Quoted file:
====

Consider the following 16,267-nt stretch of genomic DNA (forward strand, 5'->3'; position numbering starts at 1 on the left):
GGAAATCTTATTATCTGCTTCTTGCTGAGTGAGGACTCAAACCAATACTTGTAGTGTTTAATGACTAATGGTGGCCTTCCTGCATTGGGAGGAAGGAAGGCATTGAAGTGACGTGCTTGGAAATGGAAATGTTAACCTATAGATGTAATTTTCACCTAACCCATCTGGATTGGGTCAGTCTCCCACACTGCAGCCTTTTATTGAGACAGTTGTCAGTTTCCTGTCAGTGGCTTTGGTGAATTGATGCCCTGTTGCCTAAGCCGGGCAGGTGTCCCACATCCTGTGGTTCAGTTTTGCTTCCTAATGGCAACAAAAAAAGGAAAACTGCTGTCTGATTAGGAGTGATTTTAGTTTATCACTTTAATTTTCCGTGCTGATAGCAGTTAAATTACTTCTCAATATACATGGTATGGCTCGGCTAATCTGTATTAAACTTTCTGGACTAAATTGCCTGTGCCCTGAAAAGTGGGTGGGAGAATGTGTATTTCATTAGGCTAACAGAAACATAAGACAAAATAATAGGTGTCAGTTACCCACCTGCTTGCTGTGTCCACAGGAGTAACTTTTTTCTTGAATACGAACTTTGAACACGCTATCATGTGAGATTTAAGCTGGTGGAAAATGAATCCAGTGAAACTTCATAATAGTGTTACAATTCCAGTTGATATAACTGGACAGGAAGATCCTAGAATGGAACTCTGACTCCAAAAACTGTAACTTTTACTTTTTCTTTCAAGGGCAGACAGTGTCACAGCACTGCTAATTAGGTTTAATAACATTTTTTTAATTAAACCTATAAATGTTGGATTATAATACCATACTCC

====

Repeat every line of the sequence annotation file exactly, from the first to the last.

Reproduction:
Consider the following 16,267-nt stretch of genomic DNA (forward strand, 5'->3'; position numbering starts at 1 on the left):
GGAAATCTTATTATCTGCTTCTTGCTGAGTGAGGACTCAAACCAATACTTGTAGTGTTTAATGACTAATGGTGGCCTTCCTGCATTGGGAGGAAGGAAGGCATTGAAGTGACGTGCTTGGAAATGGAAATGTTAACCTATAGATGTAATTTTCACCTAACCCATCTGGATTGGGTCAGTCTCCCACACTGCAGCCTTTTATTGAGACAGTTGTCAGTTTCCTGTCAGTGGCTTTGGTGAATTGATGCCCTGTTGCCTAAGCCGGGCAGGTGTCCCACATCCTGTGGTTCAGTTTTGCTTCCTAATGGCAACAAAAAAAGGAAAACTGCTGTCTGATTAGGAGTGATTTTAGTTTATCACTTTAATTTTCCGTGCTGATAGCAGTTAAATTACTTCTCAATATACATGGTATGGCTCGGCTAATCTGTATTAAACTTTCTGGACTAAATTGCCTGTGCCCTGAAAAGTGGGTGGGAGAATGTGTATTTCATTAGGCTAACAGAAACATAAGACAAAATAATAGGTGTCAGTTACCCACCTGCTTGCTGTGTCCACAGGAGTAACTTTTTTCTTGAATACGAACTTTGAACACGCTATCATGTGAGATTTAAGCTGGTGGAAAATGAATCCAGTGAAACTTCATAATAGTGTTACAATTCCAGTTGATATAACTGGACAGGAAGATCCTAGAATGGAACTCTGACTCCAAAAACTGTAACTTTTACTTTTTCTTTCAAGGGCAGACAGTGTCACAGCACTGCTAATTAGGTTTAATAACATTTTTTTAATTAAACCTATAAATGTTGGATTATAATACCATACTCC